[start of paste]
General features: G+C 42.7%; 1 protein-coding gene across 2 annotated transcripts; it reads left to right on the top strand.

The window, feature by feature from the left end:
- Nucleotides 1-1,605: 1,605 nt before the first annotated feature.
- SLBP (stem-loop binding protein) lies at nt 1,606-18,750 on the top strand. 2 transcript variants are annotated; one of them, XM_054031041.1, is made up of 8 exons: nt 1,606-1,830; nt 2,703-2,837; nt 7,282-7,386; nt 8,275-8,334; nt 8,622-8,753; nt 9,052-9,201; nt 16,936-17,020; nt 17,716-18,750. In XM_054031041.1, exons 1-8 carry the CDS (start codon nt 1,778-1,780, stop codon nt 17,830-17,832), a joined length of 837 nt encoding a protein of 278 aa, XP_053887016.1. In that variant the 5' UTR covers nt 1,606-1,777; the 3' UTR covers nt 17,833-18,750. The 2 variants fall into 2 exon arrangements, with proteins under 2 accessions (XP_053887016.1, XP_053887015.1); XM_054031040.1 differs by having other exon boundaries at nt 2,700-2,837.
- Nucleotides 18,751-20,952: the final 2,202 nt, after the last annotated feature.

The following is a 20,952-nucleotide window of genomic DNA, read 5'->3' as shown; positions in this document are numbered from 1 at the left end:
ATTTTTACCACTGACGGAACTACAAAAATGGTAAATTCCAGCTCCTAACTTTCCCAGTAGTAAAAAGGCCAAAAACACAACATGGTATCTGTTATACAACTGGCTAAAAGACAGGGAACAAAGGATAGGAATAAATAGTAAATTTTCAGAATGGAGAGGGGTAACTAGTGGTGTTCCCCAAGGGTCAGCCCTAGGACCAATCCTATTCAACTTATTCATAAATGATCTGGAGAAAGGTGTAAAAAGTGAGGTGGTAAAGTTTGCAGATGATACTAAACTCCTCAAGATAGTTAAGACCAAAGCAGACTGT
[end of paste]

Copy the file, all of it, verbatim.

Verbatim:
General features: G+C 42.7%; 1 protein-coding gene across 2 annotated transcripts; it reads left to right on the top strand.

The window, feature by feature from the left end:
- Nucleotides 1-1,605: 1,605 nt before the first annotated feature.
- SLBP (stem-loop binding protein) lies at nt 1,606-18,750 on the top strand. 2 transcript variants are annotated; one of them, XM_054031041.1, is made up of 8 exons: nt 1,606-1,830; nt 2,703-2,837; nt 7,282-7,386; nt 8,275-8,334; nt 8,622-8,753; nt 9,052-9,201; nt 16,936-17,020; nt 17,716-18,750. In XM_054031041.1, exons 1-8 carry the CDS (start codon nt 1,778-1,780, stop codon nt 17,830-17,832), a joined length of 837 nt encoding a protein of 278 aa, XP_053887016.1. In that variant the 5' UTR covers nt 1,606-1,777; the 3' UTR covers nt 17,833-18,750. The 2 variants fall into 2 exon arrangements, with proteins under 2 accessions (XP_053887016.1, XP_053887015.1); XM_054031040.1 differs by having other exon boundaries at nt 2,700-2,837.
- Nucleotides 18,751-20,952: the final 2,202 nt, after the last annotated feature.

The following is a 20,952-nucleotide window of genomic DNA, read 5'->3' as shown; positions in this document are numbered from 1 at the left end:
ATTTTTACCACTGACGGAACTACAAAAATGGTAAATTCCAGCTCCTAACTTTCCCAGTAGTAAAAAGGCCAAAAACACAACATGGTATCTGTTATACAACTGGCTAAAAGACAGGGAACAAAGGATAGGAATAAATAGTAAATTTTCAGAATGGAGAGGGGTAACTAGTGGTGTTCCCCAAGGGTCAGCCCTAGGACCAATCCTATTCAACTTATTCATAAATGATCTGGAGAAAGGTGTAAAAAGTGAGGTGGTAAAGTTTGCAGATGATACTAAACTCCTCAAGATAGTTAAGACCAAAGCAGACTGT